The work of Thandiwe Muriu achieves something that sounds like a contradiction – it’s a kind of conspicuous blending in. Dressed in brightly-coloured patterned fabric sourced in Nairobi, which is repeated or echoed in the shot’s backdrops, the models’ bodies are camouflaged within the frame but, with their intricate, traditional-inspired hairstyles, bold poses and sometimes surreal eyewear fashioned from everyday objects, they’re also hard to miss. Muriu, whose work featured on the cover of Aesthetica’s August/September issue, is among the winners of this year’s edition of Female In Focus, together with 21 other image-makers.
Precisely because the visual perspectives of female and non-binary photographers, celebrated by this award, are less dominant, their images show us the world in new ways. In My Hijab has a Voice: Revisited, for instance, photographer Jodie Bateman, who converted to Islam in 2017, poses with her sister in her Surrey home. The shots, which reference the reclining figures of historical paintings, comment both on the objectification of women in the male gaze and to stereotypes about Muslim women, particularly those that wear the hijab. Time of Transparency by Marzena Hans, meanwhile, looks at a time of change in many women’s lives – the menopause – which, although commonplace, is all but invisible in mainstream visual culture.
Family is a recurring theme. Twins Expecting, from the series Birth of a Mother (2019) by Imogen Freeland is, like Batemen’s work, a portrait of sisterhood but here we see pregnant twins, on the cusp of a re-configuration in their relationship to the world and themselves. Stephanie Noritz’s winning shot comes from a series featuring her own family in Toronto, photographed remotely on an iPhone during lockdown. It’s a family portrait but one that shows the chaotic and loving reality of domestic life on a lazy Sunday afternoon, rather than the formal, idealised version we might present to the world. Kali Spitzer’s tintype photograph of mother and daughter, Be and Madelin, is born of a practice “informed by the desire to rewrite the visual histories of indigenous bodies beyond a colonial lens.”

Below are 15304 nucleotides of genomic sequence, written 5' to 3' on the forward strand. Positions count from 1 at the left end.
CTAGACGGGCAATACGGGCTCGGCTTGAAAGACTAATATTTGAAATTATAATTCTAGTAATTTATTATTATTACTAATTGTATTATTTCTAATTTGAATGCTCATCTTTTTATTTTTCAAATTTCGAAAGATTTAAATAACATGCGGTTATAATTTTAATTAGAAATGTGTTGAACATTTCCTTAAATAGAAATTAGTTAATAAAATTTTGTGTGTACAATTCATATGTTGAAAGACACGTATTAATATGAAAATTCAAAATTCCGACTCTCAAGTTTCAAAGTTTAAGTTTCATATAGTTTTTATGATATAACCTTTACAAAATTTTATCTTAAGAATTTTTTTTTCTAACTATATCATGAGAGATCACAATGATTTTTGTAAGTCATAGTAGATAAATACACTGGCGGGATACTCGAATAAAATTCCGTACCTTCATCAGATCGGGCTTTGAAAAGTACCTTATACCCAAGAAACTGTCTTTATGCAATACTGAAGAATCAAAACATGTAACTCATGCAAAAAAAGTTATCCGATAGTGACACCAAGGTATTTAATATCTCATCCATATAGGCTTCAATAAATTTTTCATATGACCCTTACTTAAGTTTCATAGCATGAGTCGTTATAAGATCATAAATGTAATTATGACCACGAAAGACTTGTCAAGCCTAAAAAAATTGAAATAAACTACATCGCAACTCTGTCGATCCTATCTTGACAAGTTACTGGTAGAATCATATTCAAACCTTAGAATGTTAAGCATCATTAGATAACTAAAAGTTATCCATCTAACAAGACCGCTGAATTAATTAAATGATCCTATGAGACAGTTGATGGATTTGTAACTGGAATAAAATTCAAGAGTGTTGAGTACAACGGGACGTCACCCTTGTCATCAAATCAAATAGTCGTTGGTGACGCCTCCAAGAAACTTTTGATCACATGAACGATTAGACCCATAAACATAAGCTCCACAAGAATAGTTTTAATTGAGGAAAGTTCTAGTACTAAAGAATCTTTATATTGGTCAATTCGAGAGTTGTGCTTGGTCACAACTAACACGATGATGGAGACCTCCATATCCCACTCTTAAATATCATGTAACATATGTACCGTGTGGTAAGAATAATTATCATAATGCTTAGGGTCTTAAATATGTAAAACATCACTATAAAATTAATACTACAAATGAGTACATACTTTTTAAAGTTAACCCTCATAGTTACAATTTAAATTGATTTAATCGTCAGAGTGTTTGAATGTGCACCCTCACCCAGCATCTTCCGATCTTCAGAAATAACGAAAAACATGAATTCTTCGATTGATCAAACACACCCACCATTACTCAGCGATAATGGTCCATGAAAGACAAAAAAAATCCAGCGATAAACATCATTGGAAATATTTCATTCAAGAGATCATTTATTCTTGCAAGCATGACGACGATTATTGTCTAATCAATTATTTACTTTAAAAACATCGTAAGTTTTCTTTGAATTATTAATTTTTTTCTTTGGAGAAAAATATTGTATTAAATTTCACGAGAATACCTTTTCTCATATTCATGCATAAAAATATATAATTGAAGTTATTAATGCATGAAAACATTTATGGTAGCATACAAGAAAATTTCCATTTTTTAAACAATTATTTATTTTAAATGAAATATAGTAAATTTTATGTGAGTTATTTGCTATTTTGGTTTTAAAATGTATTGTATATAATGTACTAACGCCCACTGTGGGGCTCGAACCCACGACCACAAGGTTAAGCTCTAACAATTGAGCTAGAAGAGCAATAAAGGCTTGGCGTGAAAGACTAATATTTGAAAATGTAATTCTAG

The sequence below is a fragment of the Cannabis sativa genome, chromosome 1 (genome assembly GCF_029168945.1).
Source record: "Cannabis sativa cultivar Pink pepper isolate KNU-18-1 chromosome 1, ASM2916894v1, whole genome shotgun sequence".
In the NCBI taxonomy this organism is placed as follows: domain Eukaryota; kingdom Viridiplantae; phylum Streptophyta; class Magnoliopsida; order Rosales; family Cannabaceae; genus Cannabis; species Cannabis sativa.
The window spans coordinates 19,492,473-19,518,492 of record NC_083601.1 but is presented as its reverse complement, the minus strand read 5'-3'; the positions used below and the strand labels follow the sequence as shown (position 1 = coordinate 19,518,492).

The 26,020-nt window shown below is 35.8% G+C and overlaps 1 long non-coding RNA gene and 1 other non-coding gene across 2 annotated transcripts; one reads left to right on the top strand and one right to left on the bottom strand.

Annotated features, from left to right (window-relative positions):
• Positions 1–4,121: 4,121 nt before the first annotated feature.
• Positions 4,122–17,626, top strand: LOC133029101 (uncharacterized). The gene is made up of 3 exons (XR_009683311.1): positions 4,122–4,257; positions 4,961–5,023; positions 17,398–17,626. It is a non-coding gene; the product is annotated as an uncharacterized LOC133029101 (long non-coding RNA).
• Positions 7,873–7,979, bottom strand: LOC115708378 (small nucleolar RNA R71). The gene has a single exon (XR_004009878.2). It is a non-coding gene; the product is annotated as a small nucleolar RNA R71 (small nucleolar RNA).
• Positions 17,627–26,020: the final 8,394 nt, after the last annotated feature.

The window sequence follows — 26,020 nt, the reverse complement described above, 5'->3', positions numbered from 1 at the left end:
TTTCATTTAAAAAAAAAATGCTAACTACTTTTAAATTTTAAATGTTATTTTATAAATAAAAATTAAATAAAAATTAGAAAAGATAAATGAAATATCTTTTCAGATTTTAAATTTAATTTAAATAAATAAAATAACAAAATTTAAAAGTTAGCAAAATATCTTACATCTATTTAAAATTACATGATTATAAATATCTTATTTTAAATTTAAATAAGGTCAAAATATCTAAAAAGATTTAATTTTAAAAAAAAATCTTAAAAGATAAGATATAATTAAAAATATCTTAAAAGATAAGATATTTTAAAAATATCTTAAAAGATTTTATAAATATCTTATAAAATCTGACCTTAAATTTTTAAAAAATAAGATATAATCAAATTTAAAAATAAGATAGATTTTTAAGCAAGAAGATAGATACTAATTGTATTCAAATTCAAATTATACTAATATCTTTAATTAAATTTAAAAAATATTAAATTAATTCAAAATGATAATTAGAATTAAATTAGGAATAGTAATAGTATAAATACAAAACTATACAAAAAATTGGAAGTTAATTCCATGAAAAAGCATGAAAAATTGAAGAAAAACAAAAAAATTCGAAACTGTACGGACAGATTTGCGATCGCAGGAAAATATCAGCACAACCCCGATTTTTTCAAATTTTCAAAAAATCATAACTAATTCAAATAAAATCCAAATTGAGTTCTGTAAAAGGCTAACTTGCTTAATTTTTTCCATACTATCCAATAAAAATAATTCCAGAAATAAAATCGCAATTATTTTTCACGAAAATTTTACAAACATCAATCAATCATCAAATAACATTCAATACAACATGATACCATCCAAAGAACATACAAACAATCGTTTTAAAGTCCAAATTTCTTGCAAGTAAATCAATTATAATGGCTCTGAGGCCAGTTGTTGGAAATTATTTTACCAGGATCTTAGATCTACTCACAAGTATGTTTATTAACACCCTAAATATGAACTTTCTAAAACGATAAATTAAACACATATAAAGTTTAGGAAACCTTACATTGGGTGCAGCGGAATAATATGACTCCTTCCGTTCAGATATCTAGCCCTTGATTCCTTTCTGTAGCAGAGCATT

In a way, Muriu’s approach is a perfect analogy for what the award, run by 1854 and BJP in collaboration with MPB and Women Photographers International Archive (WOPHA), seeks to achieve. Although women make up 70-80% of photography students globally, they account for just 13-15% of professional photographers. Female In Focus is about bringing greater attention to their work now, but with a longer term aim that someday this won’t be necessary. They’ll stand out, whilst blending in.
The Female in Focus winners will be exhibited at Green Space Miami as part of the inaugural WOPHA Congress in Miami, USA, from 18 November 2021 to 18 January 2022, to be followed by a UK exhibition later this year. Find out more here.
Words: Rachel Segal Hamilton
1. © Thandiwe Muriu, Female in Focus 2021 Single Image Winner
2. © Natalia Garcia, Female in Focus 2021 Single Image Winner
3. © Stephanie Noritz, Female in Focus 2021 Single Image Winner
4. © Jodie Bateman, Female in Focus 2021 Series Winner